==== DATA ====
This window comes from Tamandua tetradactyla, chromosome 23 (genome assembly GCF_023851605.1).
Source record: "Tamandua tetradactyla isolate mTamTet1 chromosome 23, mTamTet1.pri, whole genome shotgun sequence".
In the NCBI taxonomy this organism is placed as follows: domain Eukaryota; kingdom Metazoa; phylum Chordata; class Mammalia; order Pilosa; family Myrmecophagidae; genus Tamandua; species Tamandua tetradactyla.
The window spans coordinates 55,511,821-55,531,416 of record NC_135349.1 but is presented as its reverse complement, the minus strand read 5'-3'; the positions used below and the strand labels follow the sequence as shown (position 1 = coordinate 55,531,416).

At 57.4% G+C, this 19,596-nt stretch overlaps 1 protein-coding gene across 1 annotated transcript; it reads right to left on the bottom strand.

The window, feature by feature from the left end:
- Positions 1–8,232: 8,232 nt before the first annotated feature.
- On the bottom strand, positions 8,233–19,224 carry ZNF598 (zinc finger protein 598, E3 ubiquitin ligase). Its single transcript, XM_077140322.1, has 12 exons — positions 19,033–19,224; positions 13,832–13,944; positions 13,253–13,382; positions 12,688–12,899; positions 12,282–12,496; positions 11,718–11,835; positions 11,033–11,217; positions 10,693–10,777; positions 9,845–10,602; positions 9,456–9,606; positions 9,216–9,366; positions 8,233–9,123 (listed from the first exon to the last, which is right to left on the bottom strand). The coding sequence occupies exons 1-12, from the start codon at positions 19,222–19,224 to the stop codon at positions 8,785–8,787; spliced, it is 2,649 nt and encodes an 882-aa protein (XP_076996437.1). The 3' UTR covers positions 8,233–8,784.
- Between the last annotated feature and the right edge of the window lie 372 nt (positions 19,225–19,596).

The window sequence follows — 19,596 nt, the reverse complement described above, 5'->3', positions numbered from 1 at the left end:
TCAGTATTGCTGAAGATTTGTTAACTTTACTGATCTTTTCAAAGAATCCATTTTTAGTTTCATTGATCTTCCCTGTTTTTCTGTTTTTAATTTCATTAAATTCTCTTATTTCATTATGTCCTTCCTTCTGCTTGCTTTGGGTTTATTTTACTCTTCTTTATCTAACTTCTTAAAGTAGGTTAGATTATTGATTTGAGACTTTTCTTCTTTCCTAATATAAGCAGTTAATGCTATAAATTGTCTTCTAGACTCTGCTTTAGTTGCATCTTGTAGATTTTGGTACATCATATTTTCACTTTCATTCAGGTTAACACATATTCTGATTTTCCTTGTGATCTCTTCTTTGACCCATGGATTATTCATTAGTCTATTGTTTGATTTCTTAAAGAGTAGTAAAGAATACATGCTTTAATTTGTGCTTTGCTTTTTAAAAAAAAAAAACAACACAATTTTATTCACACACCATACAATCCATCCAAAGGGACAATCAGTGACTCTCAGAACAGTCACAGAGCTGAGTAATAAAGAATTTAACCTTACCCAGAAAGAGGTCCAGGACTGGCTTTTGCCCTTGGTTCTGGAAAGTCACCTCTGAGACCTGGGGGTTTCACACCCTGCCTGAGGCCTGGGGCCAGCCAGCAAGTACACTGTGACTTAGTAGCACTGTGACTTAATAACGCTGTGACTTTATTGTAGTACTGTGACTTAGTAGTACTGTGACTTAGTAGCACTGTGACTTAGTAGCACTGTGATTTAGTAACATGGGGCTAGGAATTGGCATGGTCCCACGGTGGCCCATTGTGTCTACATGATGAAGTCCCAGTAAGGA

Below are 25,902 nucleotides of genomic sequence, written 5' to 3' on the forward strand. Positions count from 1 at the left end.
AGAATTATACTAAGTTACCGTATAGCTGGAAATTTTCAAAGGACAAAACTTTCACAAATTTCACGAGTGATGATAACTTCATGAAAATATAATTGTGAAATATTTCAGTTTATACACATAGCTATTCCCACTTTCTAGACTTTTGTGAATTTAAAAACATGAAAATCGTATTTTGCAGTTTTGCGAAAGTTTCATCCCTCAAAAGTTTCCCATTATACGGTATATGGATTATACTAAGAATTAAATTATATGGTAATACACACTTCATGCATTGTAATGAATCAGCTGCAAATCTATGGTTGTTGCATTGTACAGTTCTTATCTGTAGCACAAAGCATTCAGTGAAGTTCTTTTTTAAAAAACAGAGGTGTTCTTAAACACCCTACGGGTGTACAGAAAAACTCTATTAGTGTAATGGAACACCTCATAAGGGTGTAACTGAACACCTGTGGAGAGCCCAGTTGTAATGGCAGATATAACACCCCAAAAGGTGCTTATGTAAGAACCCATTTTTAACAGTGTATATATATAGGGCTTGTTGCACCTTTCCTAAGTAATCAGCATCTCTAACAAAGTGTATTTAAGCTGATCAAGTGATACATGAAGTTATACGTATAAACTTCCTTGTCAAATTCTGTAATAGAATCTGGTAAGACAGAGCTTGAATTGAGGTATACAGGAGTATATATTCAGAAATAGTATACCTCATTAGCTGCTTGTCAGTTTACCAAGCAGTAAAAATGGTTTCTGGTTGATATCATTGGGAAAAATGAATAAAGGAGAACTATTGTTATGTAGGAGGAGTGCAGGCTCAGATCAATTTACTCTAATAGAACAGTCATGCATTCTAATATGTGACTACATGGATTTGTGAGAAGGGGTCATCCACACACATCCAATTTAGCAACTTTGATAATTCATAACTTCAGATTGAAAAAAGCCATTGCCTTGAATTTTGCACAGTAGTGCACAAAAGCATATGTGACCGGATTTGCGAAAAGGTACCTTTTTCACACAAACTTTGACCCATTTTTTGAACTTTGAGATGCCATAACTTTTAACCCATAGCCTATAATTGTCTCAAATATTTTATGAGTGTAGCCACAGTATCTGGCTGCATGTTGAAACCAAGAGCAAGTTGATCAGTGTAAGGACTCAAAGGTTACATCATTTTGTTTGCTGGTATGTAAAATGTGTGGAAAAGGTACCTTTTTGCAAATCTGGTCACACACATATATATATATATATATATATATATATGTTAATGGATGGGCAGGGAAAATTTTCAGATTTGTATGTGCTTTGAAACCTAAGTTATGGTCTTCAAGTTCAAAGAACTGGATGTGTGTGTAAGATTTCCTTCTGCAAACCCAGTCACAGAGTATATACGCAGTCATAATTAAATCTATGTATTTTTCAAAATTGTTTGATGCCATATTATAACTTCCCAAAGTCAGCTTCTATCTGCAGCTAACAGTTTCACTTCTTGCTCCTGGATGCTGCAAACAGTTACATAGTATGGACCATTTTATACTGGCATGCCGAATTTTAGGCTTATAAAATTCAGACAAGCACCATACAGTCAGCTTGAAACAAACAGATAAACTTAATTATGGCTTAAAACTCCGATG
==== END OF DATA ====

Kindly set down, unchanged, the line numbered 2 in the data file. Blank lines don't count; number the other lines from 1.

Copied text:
Source record: "Tamandua tetradactyla isolate mTamTet1 chromosome 23, mTamTet1.pri, whole genome shotgun sequence".